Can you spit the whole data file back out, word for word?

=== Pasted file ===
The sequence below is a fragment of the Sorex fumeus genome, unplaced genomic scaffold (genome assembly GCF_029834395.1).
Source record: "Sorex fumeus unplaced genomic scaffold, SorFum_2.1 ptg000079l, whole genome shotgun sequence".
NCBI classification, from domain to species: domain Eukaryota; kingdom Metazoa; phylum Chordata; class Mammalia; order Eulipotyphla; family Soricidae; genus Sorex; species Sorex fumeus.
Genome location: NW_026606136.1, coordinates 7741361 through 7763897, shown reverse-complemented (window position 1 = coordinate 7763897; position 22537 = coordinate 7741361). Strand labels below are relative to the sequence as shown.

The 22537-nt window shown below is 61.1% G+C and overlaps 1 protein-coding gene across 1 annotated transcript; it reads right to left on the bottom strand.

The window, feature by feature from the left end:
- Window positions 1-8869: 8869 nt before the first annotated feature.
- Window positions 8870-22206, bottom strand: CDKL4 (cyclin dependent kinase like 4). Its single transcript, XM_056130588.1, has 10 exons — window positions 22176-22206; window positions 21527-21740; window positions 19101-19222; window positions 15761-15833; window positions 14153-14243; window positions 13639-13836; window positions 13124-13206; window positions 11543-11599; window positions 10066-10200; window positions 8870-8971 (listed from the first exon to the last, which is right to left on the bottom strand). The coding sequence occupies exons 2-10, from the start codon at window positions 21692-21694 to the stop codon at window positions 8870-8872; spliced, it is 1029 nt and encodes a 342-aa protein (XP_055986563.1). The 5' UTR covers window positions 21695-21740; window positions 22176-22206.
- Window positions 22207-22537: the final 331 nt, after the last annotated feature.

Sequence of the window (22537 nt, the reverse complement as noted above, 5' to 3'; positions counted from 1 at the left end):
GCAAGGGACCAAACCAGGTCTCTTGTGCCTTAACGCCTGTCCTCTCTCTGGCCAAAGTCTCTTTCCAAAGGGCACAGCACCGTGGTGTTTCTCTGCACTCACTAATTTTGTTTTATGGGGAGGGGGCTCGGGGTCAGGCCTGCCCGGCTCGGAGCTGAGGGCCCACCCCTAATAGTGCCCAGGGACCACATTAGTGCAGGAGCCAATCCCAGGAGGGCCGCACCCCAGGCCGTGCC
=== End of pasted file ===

The sequence below is a fragment of the Sorex fumeus genome, unplaced genomic scaffold (genome assembly GCF_029834395.1).
Source record: "Sorex fumeus unplaced genomic scaffold, SorFum_2.1 ptg000079l, whole genome shotgun sequence".
NCBI classification, from domain to species: domain Eukaryota; kingdom Metazoa; phylum Chordata; class Mammalia; order Eulipotyphla; family Soricidae; genus Sorex; species Sorex fumeus.
Genome location: NW_026606136.1, coordinates 7741361 through 7763897, shown reverse-complemented (window position 1 = coordinate 7763897; position 22537 = coordinate 7741361). Strand labels below are relative to the sequence as shown.

The 22537-nt window shown below is 61.1% G+C and overlaps 1 protein-coding gene across 1 annotated transcript; it reads right to left on the bottom strand.

The window, feature by feature from the left end:
- Window positions 1-8869: 8869 nt before the first annotated feature.
- Window positions 8870-22206, bottom strand: CDKL4 (cyclin dependent kinase like 4). Its single transcript, XM_056130588.1, has 10 exons — window positions 22176-22206; window positions 21527-21740; window positions 19101-19222; window positions 15761-15833; window positions 14153-14243; window positions 13639-13836; window positions 13124-13206; window positions 11543-11599; window positions 10066-10200; window positions 8870-8971 (listed from the first exon to the last, which is right to left on the bottom strand). The coding sequence occupies exons 2-10, from the start codon at window positions 21692-21694 to the stop codon at window positions 8870-8872; spliced, it is 1029 nt and encodes a 342-aa protein (XP_055986563.1). The 5' UTR covers window positions 21695-21740; window positions 22176-22206.
- Window positions 22207-22537: the final 331 nt, after the last annotated feature.

Sequence of the window (22537 nt, the reverse complement as noted above, 5' to 3'; positions counted from 1 at the left end):
GCAAGGGACCAAACCAGGTCTCTTGTGCCTTAACGCCTGTCCTCTCTCTGGCCAAAGTCTCTTTCCAAAGGGCACAGCACCGTGGTGTTTCTCTGCACTCACTAATTTTGTTTTATGGGGAGGGGGCTCGGGGTCAGGCCTGCCCGGCTCGGAGCTGAGGGCCCACCCCTAATAGTGCCCAGGGACCACATTAGTGCAGGAGCCAATCCCAGGAGGGCCGCACCCCAGGCCGTGCC